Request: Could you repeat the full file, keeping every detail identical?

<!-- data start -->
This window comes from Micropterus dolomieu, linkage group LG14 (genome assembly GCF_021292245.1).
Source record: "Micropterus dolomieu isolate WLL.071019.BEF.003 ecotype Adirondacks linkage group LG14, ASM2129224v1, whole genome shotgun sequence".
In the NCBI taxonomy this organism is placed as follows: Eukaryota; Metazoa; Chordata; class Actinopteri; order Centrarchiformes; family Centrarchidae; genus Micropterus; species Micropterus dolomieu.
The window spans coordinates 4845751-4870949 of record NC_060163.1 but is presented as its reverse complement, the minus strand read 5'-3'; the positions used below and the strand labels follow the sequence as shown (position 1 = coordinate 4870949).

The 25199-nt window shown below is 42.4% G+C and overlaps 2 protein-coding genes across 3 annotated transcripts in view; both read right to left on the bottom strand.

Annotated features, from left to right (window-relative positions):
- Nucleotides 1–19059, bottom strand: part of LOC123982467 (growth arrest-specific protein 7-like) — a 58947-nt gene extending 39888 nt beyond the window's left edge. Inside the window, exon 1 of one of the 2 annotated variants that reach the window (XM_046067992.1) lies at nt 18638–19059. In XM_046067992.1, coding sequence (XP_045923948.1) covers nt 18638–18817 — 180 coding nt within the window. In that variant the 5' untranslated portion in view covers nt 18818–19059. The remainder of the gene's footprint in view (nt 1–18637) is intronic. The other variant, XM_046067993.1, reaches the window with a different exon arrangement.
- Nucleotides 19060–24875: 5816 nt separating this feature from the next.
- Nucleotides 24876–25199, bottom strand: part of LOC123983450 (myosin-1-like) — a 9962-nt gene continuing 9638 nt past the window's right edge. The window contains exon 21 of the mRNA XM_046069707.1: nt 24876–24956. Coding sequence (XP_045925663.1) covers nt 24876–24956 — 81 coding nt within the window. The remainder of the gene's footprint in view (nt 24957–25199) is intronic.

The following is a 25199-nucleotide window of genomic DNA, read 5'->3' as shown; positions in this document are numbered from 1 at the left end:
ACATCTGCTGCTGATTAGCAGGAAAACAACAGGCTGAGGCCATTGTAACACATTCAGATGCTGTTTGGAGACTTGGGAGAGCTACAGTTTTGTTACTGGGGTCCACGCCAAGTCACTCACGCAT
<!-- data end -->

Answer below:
This window comes from Micropterus dolomieu, linkage group LG14 (genome assembly GCF_021292245.1).
Source record: "Micropterus dolomieu isolate WLL.071019.BEF.003 ecotype Adirondacks linkage group LG14, ASM2129224v1, whole genome shotgun sequence".
In the NCBI taxonomy this organism is placed as follows: Eukaryota; Metazoa; Chordata; class Actinopteri; order Centrarchiformes; family Centrarchidae; genus Micropterus; species Micropterus dolomieu.
The window spans coordinates 4845751-4870949 of record NC_060163.1 but is presented as its reverse complement, the minus strand read 5'-3'; the positions used below and the strand labels follow the sequence as shown (position 1 = coordinate 4870949).

The 25199-nt window shown below is 42.4% G+C and overlaps 2 protein-coding genes across 3 annotated transcripts in view; both read right to left on the bottom strand.

Annotated features, from left to right (window-relative positions):
- Nucleotides 1–19059, bottom strand: part of LOC123982467 (growth arrest-specific protein 7-like) — a 58947-nt gene extending 39888 nt beyond the window's left edge. Inside the window, exon 1 of one of the 2 annotated variants that reach the window (XM_046067992.1) lies at nt 18638–19059. In XM_046067992.1, coding sequence (XP_045923948.1) covers nt 18638–18817 — 180 coding nt within the window. In that variant the 5' untranslated portion in view covers nt 18818–19059. The remainder of the gene's footprint in view (nt 1–18637) is intronic. The other variant, XM_046067993.1, reaches the window with a different exon arrangement.
- Nucleotides 19060–24875: 5816 nt separating this feature from the next.
- Nucleotides 24876–25199, bottom strand: part of LOC123983450 (myosin-1-like) — a 9962-nt gene continuing 9638 nt past the window's right edge. The window contains exon 21 of the mRNA XM_046069707.1: nt 24876–24956. Coding sequence (XP_045925663.1) covers nt 24876–24956 — 81 coding nt within the window. The remainder of the gene's footprint in view (nt 24957–25199) is intronic.

The following is a 25199-nucleotide window of genomic DNA, read 5'->3' as shown; positions in this document are numbered from 1 at the left end:
ACATCTGCTGCTGATTAGCAGGAAAACAACAGGCTGAGGCCATTGTAACACATTCAGATGCTGTTTGGAGACTTGGGAGAGCTACAGTTTTGTTACTGGGGTCCACGCCAAGTCACTCACGCAT